As will be discussed further, the Court determined in a narrow fashion that the Crown failed in its duty to consult and accommodate in its treatment of a June 14, 2022 submission of Kaska. The Court confirmed that the Crown's failure to respond in writing to Kaska about its correspondence outlining issues of concern to Kaska before the decision document was issued was not reasonable. The Court ordered a limited remedy in the circumstances whereby the decision was referred back to the YESAB solely for the purpose of the Crown fulfilling its duty to consult on the June 14, 2022 submission. It remains to be seen whether this decision will be appealed by Kaska or what the Crown's consultation may lead to.

Both a statutory duty under the YESAA (see s.74 (2)) and a common law duty to consult and accommodate were owed to Kaska by the Crown. In impact assessment, there appears to be a growing trend for the Crown to rely at least in part on the impact assessment process in fulfilling its duty to consult.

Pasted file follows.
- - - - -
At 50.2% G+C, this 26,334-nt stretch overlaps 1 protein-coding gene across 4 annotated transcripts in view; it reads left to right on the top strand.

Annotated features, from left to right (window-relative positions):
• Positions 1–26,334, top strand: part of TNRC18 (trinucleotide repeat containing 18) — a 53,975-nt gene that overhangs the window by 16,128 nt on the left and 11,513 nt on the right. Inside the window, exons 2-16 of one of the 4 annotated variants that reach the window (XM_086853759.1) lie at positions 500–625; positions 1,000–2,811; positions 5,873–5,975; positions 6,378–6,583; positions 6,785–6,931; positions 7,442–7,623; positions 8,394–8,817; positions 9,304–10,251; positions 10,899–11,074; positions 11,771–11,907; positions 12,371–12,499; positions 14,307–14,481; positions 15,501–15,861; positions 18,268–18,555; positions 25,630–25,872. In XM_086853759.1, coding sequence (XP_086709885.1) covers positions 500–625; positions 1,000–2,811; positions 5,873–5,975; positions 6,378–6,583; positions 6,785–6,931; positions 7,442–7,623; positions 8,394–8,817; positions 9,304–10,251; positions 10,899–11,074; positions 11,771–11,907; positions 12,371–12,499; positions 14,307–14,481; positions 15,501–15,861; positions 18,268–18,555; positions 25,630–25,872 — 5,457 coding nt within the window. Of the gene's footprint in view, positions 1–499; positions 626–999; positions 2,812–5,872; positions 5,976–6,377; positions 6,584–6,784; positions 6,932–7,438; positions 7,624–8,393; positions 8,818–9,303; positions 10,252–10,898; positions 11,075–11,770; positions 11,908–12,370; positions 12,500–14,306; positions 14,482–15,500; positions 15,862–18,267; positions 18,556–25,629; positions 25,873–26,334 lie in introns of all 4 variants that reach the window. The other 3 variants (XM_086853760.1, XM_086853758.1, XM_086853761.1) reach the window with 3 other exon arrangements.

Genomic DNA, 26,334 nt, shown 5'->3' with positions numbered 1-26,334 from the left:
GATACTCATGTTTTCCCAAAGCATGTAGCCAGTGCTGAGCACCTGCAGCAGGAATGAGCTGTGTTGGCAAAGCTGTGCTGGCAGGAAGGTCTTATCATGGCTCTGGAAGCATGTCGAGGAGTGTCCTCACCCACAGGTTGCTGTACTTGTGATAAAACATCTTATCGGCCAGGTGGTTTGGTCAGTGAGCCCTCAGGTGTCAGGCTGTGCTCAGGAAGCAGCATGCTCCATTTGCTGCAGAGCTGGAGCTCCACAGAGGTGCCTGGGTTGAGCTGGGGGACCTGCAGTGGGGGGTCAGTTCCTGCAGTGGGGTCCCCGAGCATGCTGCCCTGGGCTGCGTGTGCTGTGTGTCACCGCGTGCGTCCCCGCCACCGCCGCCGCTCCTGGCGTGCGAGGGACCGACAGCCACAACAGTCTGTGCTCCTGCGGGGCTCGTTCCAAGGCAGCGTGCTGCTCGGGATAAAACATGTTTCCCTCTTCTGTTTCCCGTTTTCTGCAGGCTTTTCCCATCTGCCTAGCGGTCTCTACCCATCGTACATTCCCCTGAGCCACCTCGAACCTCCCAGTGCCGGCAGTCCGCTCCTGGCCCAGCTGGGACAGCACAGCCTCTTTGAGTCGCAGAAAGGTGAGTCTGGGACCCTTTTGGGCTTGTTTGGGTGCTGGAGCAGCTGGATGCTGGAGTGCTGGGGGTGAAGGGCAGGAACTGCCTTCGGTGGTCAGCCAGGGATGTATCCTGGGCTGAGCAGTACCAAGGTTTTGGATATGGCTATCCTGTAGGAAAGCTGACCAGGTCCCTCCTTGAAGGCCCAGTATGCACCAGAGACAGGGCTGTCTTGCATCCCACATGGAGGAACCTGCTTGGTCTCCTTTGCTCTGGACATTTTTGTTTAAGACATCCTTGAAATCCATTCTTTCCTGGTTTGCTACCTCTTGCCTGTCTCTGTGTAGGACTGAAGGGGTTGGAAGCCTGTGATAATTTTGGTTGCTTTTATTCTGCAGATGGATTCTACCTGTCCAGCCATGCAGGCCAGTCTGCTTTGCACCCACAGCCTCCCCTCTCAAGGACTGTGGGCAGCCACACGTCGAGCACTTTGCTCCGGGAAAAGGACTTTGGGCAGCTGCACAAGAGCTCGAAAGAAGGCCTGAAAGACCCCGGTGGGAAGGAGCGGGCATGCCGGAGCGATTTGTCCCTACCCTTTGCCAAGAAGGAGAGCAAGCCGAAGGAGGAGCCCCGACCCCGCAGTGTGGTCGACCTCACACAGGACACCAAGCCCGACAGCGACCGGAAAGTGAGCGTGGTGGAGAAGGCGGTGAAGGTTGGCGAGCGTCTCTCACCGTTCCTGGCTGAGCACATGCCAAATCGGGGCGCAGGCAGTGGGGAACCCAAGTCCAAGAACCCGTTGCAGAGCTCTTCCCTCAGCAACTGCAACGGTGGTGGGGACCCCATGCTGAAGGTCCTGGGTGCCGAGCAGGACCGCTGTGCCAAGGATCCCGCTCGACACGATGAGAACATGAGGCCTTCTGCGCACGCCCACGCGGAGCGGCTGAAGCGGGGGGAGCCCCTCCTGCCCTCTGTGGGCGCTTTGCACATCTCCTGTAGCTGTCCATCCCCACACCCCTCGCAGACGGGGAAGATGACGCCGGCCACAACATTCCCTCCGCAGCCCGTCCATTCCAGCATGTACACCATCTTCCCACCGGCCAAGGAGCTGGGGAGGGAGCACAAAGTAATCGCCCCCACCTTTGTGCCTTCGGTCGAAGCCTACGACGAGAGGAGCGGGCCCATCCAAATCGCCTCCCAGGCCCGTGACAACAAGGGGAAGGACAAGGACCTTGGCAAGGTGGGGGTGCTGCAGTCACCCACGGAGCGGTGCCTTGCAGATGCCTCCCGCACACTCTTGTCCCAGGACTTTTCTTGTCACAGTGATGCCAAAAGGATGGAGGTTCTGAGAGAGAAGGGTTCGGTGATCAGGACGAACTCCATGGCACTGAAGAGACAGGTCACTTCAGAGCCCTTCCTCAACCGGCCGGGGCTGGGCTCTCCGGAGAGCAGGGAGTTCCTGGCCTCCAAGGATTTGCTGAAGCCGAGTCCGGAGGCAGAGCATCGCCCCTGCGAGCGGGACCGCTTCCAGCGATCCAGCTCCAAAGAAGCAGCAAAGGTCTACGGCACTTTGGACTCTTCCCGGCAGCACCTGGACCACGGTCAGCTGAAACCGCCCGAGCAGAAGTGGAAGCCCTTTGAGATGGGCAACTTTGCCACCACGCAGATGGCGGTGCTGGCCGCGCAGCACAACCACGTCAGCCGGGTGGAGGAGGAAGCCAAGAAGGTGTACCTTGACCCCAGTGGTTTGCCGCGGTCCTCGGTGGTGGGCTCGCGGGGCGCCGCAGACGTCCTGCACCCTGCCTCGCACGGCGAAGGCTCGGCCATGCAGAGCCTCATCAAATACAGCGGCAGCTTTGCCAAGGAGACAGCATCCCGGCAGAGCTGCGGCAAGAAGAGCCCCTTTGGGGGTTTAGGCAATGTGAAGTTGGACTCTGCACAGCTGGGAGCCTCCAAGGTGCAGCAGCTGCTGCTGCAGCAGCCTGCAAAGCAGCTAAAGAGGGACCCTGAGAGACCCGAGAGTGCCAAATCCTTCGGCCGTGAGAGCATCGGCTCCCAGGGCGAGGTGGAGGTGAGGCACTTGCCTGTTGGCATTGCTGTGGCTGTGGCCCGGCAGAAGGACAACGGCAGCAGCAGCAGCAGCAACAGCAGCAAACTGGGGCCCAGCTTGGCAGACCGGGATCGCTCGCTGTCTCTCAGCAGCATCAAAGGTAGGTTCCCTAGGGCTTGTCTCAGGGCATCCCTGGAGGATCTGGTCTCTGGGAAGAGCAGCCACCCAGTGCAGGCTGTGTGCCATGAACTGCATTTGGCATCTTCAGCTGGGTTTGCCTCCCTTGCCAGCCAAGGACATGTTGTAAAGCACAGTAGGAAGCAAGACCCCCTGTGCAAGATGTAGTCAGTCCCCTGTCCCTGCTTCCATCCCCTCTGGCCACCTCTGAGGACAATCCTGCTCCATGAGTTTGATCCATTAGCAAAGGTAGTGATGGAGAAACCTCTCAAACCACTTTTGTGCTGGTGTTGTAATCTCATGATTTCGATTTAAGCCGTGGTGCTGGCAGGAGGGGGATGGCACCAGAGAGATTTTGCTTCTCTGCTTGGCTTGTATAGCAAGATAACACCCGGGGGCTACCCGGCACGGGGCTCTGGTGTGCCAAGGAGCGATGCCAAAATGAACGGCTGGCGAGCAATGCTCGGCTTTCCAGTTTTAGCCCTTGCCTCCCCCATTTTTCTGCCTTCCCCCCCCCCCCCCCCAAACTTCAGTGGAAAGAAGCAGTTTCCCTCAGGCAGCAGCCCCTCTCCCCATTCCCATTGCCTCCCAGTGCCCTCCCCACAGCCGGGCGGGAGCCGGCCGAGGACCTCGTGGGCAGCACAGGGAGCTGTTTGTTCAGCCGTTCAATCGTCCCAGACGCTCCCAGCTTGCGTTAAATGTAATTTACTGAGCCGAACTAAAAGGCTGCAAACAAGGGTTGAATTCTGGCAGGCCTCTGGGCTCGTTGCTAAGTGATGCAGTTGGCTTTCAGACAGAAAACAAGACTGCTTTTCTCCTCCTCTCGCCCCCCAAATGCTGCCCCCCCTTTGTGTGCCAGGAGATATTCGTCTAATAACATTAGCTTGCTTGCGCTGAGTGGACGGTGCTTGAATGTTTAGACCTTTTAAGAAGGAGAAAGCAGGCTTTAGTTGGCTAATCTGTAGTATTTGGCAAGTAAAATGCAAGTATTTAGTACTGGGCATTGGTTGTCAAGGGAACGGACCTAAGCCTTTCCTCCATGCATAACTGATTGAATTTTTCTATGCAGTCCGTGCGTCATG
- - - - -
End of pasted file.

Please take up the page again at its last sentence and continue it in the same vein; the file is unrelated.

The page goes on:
The Yukon Court cited the case authorities pertaining to the standard of review and confirmed that the standard of review in the case was reasonableness, but that the correctness standard applies to the aspects of this pertaining to questions of law such as the existence, extent, and content of the duty to consult. The Court confirmed that before the Decision Body can make a decision on a treaty or asserted rights of a Nation they have to fulfil their duty to consult.

Courts have clarified that while the duty to consult does not grant a veto, accommodation must be made when possible. The level of consultation is situational, depending on the stage of the assessment. However, the parties agreed that in this case, a deep level of consultation is required. The Court helpfully indicated that deep consultation encompasses discussing the consultation process itself, including the need for community consultation, meeting in good faith, seriously considering issues, making efforts to mitigate impacts, and advising on the chosen course of action and the reasons for it (Para 63).